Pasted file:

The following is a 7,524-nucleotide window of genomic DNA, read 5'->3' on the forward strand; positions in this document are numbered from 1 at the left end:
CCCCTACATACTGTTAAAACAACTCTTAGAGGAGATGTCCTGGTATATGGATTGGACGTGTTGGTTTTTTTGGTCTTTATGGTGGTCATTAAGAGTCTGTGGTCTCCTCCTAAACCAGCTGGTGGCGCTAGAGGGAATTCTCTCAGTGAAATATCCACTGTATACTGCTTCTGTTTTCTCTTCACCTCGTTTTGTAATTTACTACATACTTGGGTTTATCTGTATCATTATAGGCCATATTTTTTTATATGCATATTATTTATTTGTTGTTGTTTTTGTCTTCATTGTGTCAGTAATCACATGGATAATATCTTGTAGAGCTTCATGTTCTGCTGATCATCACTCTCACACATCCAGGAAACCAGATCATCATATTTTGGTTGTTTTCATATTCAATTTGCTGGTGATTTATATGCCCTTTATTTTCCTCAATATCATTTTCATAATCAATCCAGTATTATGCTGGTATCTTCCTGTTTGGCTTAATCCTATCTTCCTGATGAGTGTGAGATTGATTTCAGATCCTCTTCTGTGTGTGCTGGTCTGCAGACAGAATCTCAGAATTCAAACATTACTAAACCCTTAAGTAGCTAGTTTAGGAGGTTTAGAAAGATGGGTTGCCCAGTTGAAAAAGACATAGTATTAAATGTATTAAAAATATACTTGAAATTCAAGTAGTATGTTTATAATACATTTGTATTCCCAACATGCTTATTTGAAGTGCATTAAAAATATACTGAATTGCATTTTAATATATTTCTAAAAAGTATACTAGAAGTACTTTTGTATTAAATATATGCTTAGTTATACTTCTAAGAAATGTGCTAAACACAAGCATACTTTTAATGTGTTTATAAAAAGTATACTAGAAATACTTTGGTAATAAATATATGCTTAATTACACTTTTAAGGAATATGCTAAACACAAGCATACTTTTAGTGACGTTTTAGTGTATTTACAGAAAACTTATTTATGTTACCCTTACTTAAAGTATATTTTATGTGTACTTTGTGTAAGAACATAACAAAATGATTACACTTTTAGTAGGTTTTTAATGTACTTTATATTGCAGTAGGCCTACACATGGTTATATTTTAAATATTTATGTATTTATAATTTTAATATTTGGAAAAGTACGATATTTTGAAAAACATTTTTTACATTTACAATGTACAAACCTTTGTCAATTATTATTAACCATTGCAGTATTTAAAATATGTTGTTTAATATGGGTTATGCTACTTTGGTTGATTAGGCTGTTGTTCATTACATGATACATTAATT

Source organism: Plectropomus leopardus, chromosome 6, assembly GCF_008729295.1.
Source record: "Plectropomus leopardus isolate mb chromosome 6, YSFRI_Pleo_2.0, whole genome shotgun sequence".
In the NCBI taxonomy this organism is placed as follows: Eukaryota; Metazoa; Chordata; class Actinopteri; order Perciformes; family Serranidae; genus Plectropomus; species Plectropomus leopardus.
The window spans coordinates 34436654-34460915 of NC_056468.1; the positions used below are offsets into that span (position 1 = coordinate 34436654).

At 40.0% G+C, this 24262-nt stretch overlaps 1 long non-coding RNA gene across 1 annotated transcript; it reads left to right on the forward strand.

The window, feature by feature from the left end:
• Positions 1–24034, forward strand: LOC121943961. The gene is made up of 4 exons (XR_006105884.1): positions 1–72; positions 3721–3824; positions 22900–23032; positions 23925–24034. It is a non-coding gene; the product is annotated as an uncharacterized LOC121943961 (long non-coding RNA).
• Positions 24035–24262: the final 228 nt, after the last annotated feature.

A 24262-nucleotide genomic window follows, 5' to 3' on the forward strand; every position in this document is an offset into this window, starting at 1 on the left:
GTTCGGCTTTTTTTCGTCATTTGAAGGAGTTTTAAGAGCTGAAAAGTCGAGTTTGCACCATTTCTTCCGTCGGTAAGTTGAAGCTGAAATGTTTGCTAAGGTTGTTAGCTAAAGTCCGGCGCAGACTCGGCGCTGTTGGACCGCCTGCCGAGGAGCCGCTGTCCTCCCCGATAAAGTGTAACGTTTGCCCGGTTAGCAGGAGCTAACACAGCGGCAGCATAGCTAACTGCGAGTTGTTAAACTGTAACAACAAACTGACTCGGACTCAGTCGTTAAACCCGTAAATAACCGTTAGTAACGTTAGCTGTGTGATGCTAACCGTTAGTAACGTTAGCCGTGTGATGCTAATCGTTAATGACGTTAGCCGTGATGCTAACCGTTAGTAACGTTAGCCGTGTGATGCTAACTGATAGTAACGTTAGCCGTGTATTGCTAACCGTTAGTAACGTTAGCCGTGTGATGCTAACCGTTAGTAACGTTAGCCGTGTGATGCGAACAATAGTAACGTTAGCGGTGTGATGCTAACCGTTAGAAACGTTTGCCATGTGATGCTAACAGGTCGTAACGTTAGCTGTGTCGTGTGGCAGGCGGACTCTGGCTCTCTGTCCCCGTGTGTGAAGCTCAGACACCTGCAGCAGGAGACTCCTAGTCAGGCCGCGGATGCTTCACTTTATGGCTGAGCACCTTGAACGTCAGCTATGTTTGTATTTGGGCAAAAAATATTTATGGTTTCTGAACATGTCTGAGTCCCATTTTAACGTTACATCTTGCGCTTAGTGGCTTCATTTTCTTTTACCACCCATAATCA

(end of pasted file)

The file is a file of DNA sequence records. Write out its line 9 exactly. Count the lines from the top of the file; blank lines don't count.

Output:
• Positions 1–24034, forward strand: LOC121943961. The gene is made up of 4 exons (XR_006105884.1): positions 1–72; positions 3721–3824; positions 22900–23032; positions 23925–24034. It is a non-coding gene; the product is annotated as an uncharacterized LOC121943961 (long non-coding RNA).